The Financial Express

Transport strike hits veg trading

Prices plummet in northern markets

| Updated: November 24, 2019 10:45:19

Picture used for representational purpose. Source: Flickr Picture used for representational purpose. Source: Flickr

JOYPURHAT: The transport strike, enforced protesting the Road Transport Act-2018, badly affected trading at the biggest wholesale vegetable markets in the country's northern region on Thursday.

Wholesalers could not purchase winter vegetables from the farmers on the second consecutive day of the strike.

On the other hand, farmers got frustrated as prices of newly-harvested vegetables witnessed abrupt fall in the local markets due to the strike called indefinitely by Bangladesh Truck Covered-van Goods Transportation Workers and Owners Association across the country, with effect from Wednesday.

Vegetable wholesalers and traders' sources said record quantity of vegetables go to the biggest commodity marketplace, Karwan Bazar, in the capital, Riazuddin Bazar of Chittagong and Zinda Bazaar of Sylhet from the northern districts every day.

It is also uncertain whether to send vegetables from wholesale markets because trucks have remained off streets. It is not possible to store vegetables either for more than two days in a row.

Many wholesalers are showing reluctance to purchase vegetables from different markets. Some of them are purchasing vegetables in small quantities taking risk of rotting.

Demand for vegetables has dropped by almost half in the span of two days.

Traders said eggplant at the wholesale level was selling at Tk 60 a kilogram, radish at Tk 40, cauliflower at Tk 60, newly-harvested potato varieties at Tk200 and old potatoes at Tk 30, onion at Tk 180, cucumber at Tk 80, snake-bean at Tk40, papaya at Tk 30, bean at Tk 60, tomato at Tk100, coriander leaves at Tk 200, spinach at Tk 40 and green chili at Tk 60 at Mahasthan Haat on Tuesday.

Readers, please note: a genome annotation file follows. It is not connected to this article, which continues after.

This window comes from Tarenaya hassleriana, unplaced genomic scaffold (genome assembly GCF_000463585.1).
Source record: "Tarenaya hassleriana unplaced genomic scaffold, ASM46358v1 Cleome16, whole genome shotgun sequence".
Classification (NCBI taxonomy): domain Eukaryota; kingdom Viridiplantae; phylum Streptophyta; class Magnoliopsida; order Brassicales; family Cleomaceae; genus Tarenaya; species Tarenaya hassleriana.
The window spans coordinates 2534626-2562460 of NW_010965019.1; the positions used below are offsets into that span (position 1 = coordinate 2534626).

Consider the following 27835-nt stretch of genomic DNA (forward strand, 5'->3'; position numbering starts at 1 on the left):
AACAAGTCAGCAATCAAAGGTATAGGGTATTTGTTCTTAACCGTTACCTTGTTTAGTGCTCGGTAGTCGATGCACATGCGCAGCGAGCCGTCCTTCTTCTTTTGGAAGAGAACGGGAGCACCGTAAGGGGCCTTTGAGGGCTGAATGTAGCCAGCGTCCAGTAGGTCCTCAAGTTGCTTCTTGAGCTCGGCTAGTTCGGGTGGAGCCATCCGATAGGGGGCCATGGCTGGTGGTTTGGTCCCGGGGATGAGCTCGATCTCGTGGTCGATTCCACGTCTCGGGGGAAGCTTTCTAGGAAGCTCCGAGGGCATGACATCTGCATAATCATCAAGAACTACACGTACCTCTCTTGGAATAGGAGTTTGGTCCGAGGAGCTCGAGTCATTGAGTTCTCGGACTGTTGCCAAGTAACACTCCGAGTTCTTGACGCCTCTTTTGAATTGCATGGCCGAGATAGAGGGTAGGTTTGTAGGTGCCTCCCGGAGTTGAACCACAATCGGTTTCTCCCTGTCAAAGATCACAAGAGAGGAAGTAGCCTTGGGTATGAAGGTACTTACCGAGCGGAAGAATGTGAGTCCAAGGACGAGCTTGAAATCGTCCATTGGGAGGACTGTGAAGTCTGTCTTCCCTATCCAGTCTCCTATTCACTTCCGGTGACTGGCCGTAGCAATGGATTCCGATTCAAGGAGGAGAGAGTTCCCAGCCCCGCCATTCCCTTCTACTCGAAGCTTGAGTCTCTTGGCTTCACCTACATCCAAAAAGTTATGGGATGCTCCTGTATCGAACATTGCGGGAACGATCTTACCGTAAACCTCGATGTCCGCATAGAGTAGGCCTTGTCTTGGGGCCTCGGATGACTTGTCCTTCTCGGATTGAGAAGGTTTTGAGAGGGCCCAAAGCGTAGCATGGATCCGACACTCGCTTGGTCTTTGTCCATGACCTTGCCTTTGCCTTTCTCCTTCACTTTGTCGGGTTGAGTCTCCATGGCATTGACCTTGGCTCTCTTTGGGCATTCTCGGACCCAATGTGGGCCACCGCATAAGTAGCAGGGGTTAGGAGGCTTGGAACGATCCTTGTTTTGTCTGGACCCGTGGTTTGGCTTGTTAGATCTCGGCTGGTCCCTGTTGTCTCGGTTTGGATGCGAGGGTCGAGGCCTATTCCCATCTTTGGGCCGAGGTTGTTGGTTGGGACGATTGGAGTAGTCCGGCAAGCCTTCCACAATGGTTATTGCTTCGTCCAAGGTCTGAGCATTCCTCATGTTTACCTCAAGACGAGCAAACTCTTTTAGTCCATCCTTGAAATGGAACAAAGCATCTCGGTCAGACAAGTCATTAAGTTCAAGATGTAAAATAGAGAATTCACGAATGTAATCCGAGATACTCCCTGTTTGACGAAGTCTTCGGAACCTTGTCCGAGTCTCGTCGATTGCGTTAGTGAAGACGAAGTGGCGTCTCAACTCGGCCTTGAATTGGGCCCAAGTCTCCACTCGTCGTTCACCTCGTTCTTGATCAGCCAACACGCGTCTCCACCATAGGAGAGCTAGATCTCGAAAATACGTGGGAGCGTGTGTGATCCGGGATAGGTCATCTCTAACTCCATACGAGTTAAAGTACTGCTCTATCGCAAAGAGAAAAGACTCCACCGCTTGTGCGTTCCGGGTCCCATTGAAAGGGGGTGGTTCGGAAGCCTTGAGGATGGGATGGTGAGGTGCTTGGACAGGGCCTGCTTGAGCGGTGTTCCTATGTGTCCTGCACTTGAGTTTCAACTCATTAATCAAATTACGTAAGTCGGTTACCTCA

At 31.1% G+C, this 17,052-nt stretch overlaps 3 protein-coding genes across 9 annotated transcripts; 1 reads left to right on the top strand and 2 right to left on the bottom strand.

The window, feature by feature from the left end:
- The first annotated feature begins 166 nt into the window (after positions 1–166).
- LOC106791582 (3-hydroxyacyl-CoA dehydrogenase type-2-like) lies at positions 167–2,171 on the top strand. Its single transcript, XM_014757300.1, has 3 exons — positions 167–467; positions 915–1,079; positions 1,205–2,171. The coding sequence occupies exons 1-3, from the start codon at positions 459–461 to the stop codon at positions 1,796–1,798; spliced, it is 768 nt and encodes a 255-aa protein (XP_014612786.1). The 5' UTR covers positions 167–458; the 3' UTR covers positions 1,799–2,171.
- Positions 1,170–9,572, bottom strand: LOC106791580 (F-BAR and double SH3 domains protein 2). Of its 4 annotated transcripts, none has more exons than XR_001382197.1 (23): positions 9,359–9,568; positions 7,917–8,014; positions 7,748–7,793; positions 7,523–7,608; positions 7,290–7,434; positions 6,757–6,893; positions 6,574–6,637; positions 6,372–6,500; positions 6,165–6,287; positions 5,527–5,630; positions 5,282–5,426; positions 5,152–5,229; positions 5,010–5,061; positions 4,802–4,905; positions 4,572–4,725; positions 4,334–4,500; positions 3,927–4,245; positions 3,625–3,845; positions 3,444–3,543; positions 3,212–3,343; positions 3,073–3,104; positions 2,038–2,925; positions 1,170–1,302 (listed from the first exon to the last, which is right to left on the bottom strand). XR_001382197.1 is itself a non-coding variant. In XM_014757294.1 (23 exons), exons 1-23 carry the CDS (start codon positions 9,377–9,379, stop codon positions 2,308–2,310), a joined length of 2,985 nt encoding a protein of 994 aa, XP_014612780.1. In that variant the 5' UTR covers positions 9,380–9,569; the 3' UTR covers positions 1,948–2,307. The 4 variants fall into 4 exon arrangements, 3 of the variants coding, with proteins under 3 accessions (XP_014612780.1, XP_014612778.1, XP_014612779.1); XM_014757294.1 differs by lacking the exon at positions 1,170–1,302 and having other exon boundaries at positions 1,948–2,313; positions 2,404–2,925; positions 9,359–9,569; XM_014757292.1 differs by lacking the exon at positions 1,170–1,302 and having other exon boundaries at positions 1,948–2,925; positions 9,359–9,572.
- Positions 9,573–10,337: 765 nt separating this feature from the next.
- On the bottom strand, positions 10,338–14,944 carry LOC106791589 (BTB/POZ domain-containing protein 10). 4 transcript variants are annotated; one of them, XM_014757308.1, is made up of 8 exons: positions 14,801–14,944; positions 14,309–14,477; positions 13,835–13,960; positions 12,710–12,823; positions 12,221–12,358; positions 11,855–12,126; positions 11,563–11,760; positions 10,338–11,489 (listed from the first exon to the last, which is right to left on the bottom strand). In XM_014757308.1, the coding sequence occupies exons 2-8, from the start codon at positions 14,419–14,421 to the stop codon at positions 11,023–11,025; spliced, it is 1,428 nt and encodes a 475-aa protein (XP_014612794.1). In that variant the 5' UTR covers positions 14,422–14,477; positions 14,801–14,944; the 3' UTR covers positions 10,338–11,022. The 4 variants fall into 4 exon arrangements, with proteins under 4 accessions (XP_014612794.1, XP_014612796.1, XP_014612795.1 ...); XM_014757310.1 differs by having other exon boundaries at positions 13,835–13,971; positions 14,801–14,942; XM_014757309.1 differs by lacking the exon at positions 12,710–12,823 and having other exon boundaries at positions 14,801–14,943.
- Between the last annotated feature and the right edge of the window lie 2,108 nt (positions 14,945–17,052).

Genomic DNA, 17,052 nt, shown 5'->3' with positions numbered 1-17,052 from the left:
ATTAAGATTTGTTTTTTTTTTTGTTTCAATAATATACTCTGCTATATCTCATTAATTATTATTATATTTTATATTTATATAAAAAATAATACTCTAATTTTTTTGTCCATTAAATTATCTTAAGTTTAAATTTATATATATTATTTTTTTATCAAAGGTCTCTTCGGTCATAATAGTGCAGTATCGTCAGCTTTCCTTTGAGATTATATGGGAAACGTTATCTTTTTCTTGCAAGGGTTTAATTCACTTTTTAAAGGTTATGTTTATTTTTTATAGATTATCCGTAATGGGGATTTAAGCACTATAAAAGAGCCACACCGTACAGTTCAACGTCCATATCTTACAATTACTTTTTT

On Thursday morning, eggplant was selling at Tk 30 a kg and radish at Tk 20, cauliflower at Tk 30, newly-harvested potato varieties at Tk 100 and old potatoes at Tk 20, onion at Tk 220, cucumber at Tk 40, snake-bean at Tk 20, papaya at Tk 10, bean at Tk 30, tomato at Tk 40, coriander leaves at Tk 100, spinach at Tk 20 and green chili at Tk 30 at the same market.

A cabbage weighing one kilogram was selling at Tk 15 lower price as there was no buyer. However, prices of other vegetables also declined.

Haidar Ali, a farmer from Barwala village of Shibganj upazila who came to sell vegetables at Mahasthan Haat, said, "I picked eggplants from the field and sold those at Tk 60 a kg two days ago."

Shafiqul Islam, general secretary of Mahasthan Haat Traders Association, said there are 50 to 60 big and small wholesalers who purchase vegetables to send them to other districts of the country.

Winter vegetables have just started appearing in the markets.

Some 50 truckloads of vegetables go outside from each haat every but there is no such activity since the transport strike started.

Vegetable consignments could not be sent to far-flung areas as truck movement has remained halted. As a result, traders do not dare to buy vegetables for fear of losing capital.

The transport strike has also impacted onion price in the wholesale markets. One kilogram of onion was being sold at Tk 220 on Thursday.

Onion prices, both at wholesale and retail levels, have marked rise again after a fall due to short supply for the transport strike.

Porimal Prasad Raj, general secretary of Rajabazar Aratdor Trader Association, said if truck movement does not resumes, warehouses will be hit hard and prices will go down.

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